Color/ B&W, 1996, 123m.
Directed by Peter Greenaway
Starring Vivian Wu, Ewan McGregor, Yoshi Oida, Ken Ogata, Hideko Yoshida, Judy Ongg
Park Circus (Blu-Ray & DVD) (UK RB/R2 HD/PAL), Sony (US R1 NTSC) / DD2.0


A particularly strange fetish develops during childhood in Nagiko (The Joy Luck Club's Wu), whose favorite ritual is having calligraphy drawn on her face by her father on the event of each of her birthdays. After witnessing a sexually traumatic event involving her father and his male publisher, she grows up to find herself completely absorbed in a desire to have calligraphy drawn upon her body. She takes a young Scottish man, Jerome (a pre-Star Wars McGregor), as her lover but is dismayed to find his penmanship lacking. Instead she finds herself becoming "the pen as well as the paper," drawing pleasure from inking upon willing flesh. She sends Jerome's enscribed body to her father's publisher, and several erotic and grisly complications ensue.

After a brief tenure as an arthouse golden boy thanks to the sumptuous visuals feasts of The Cook, the Thief, Her Wife and Her Lover and Prospero's Books, British director Peter Greenaway began to stumble in the public and critical eye. After a falling out with composer Michael Nyman (an unfortunate end to one of the most fruitful modern cinematic relationships in European cinema), Greenaway was forced to adapt his all-song morality tale, The Baby of Macon, into a straight play within a play format that left many viewers completely baffled. Regrouping in the aftermath, Greenaway's follow up film, The Pillow Book, took almost three years to hit American shores after its completion, but that's still better than most of his subsequent work. This offering finds Greenaway still flinging viewers into a stunning mixture of visual technology, classical aesthetic style, plentiful artistic nudity, and jarring moments of graphic violence.

Deriving his inspiration from Sei Shonagon's literary "pillow book," Greenaway has fashioned an elusive series of vignettes combining text, flesh, and eroticism into an uneasy but ultimately transcendant whole. Like much of his television work, The Pillow Book was created with digital Japanese technology and involves layer upon layer of images interacing in various aspect ratios (ranging from anamorphic Cinemascope to 1.33:1), which resulted in almost none of its incarnations being wholly satisfying. In theaters it was usually exhibited around 1.85:1, which lopped significant information off the top and bottom of many shots and even wiped out some of the lower subtitles in a few scenes. Things seemed to fare a bit better at first glance with its DVD editions, which were essentially open matte at 1.33:1; the American release from Sony explains on the back, "while filmed in multi-aspect ratios, has been re-formatted to fit your TV." This is a marked contrast to Greenaway's other digital Paintbox epic, Prospero's Books, which was shot hard-matted at 1.66:1 and completely collapsed under Fox's pan and scan video transfer. The Dolby Surround tracks for Pillow Book are also very effective and show off the eclectic soundtrack (ranging from Buddhist chants to techno) with plenty of directional presence. The DVD also includes the fairly explicit U.S. theatrical trailer.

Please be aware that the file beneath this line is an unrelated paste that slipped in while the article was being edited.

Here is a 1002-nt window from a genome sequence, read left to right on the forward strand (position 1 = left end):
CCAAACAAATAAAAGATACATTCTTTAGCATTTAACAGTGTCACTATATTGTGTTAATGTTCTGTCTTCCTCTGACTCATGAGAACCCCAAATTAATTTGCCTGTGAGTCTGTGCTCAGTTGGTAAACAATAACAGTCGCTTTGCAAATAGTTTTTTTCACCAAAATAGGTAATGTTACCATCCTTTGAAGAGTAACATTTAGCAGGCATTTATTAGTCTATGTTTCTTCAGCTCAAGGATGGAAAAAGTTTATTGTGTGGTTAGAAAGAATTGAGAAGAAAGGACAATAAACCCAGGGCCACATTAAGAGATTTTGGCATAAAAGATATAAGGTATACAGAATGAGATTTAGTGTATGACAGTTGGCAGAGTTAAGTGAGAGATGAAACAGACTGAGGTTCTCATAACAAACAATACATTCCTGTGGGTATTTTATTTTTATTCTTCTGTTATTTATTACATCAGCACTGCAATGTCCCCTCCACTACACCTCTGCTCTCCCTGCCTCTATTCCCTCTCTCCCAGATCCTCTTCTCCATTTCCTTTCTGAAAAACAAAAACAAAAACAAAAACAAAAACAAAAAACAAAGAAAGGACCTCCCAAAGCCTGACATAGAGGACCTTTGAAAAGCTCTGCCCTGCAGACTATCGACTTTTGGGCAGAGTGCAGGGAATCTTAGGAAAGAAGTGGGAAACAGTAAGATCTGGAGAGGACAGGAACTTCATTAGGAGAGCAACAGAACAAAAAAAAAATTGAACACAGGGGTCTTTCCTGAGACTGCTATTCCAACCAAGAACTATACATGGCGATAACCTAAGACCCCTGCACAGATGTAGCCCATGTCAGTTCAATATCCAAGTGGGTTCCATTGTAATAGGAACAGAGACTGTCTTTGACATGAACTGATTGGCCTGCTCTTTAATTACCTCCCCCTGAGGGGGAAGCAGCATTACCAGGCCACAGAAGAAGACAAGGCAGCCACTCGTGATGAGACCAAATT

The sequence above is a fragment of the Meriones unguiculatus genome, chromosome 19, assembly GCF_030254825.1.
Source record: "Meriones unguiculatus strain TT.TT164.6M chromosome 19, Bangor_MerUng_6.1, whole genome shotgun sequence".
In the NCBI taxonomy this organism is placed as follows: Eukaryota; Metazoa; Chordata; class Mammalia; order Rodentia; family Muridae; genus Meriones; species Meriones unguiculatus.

When Park Circus in the UK announced a Region B Blu-Ray of the title, anyone who had seen it had to wonder exactly what the heck it was going to look like. The results probably won't blow away newcomers expecting a slick, razor-sharp experience like your average Criterion title, but that's largely due to the conditions of the film's creation. Some shots look very crisp and vivid, in fact, while others (especially the multi-layered ones) can go soft on occasion. What's most surprising is the aspect ratio situation, which is handled here about as well as it could be without a wholesale reconfiguration of the entire feature from the original raw footage. The transfer features pillarboxing on the sides to maintain the 1.33:1 aspect ratio when intended, while the narrower shifts are smaller within the frame; interestingly, this reveals that the previous transfer actually tampered drastically with many of the 2.35:1 shots, which are far more prevalent than most viewers might have imagined and are shown here at their full width. (Click on the third frame grab here for an idea.) The fact that there's actually a fresh, 1080p HD transfer of this film on the market is something of a cause for celebration, as it handily beats the comparatively fuzzy and murky-looking standard def counterpart in every respect. The 2.0 lossless stereo track is solid as well, with good separation that makes the most of the wildly eclectic soundtrack. As with the DVD, the only substantial extra here is the (SD, non-anamorphic) trailer, though you do get a small image gallery, too. Be warned that this is absolutely not a film for all tastes, but if the description sounds intriguing, it's certainly worth exploring.

Reviewed on 5/27/11

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